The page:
Editor’s Note: Where was Bird Observer birding 30 years ago? In August 1987, Nicholas Komar wrote an article about finding birds in Aroostook County, Maine, reprinted below, from Volume 14, Number 4, August 1987, pp. 164–170. Before you decide to explore Realty Road, please visit the North Maine Woods, Inc. website at www.northmainewoods.org for current information about rules and regulations, fees, road conditions, and changes that have occurred over the last 30 years. For example, the day use fee in 2017 is $10.00, no longer $2.00.
The American Realty Tote Road in Aroostook County, Maine, is a private logging road that provides an excellent opportunity to bird the vast wild lands of the North Maine Woods region. This region is rich in birdlife and other wildlife and offers the chance to see northern “specialty” birds such as Winter Wren, Gray Jay, Common Raven, Boreal Chickadee, Evening and Pine grosbeaks, crossbills, Three-toed and Black-backed woodpeckers, and others during the breeding season. Even Boreal Owl has been seen along this road. The relative abundance of Black-backed Woodpecker is especially welcomed by birders.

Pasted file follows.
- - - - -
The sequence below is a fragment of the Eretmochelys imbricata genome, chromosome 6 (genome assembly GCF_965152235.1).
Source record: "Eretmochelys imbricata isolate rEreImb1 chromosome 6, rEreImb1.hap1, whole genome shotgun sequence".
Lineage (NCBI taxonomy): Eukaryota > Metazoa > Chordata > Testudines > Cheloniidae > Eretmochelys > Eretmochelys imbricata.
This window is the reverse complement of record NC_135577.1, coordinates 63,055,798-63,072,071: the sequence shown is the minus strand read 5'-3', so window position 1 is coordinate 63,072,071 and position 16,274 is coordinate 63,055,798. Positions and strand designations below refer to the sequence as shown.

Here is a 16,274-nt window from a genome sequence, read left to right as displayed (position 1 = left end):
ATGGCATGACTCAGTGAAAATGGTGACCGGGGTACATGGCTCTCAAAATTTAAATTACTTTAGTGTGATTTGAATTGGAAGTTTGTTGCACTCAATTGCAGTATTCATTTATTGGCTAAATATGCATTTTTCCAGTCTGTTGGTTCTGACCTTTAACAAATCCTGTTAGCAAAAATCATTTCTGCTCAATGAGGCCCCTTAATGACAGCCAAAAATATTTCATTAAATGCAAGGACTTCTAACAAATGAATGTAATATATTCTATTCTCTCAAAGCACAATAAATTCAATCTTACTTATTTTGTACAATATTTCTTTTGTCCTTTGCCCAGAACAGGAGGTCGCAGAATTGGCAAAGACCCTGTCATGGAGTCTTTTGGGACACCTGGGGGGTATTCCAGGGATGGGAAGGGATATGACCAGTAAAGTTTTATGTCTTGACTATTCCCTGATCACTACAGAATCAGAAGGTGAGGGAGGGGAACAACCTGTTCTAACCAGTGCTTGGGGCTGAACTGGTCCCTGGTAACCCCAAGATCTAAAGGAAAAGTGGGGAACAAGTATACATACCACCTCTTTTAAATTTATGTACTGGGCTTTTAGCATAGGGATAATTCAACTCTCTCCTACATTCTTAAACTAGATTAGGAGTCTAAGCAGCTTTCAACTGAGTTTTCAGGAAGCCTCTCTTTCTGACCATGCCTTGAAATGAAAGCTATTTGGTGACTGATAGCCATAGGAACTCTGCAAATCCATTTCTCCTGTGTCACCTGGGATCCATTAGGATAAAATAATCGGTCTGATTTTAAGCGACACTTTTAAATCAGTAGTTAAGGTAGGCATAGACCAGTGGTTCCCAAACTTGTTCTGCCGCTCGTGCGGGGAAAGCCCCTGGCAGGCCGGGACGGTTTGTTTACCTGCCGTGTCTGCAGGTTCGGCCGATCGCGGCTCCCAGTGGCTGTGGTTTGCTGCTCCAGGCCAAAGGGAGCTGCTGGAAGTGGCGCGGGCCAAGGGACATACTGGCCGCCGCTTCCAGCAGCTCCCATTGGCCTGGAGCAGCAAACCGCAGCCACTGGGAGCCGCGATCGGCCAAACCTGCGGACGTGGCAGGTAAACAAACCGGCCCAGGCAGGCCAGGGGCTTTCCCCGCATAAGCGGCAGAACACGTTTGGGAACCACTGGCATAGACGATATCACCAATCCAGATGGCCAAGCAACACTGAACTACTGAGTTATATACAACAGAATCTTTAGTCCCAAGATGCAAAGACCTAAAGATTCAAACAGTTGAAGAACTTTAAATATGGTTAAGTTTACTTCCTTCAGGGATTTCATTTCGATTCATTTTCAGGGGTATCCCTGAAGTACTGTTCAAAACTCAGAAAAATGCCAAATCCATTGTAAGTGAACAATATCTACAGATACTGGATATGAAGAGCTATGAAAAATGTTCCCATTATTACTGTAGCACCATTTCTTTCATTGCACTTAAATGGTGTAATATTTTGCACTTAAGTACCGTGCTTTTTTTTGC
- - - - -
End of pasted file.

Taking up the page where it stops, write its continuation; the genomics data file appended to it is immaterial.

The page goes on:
Realty Road, known locally as the “Reality Road,” is open to the public for recreational purposes. A fee of $2.00 per person is charged for the day or $4.50 per person per day if you are camping at one of the many campsites along the road. The road is operated by the North Maine Woods Association, an organization of private (mostly paper companies) and public owners (the state of Maine) of the uninhabited spruce-fir forests of northern Maine.
To reach the road, from I-95 in East Millinocket, take Route 11 north to Ashland. Follow Route 11 through the town, and turn left just after you cross the Aroostook River. When the paved road bears left just past the Gateway Variety Store, go straight onto a dirt road. A sign there states that you are entering North Maine Woods and that trucks have the right of way on this road. This caution must be taken very seriously.This is Realty Road.
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. Bird Observer publishes original articles on birding locations, on avian populations and natural history, on regional rarities, and field notes, Massachusetts field records, photographs, and art work.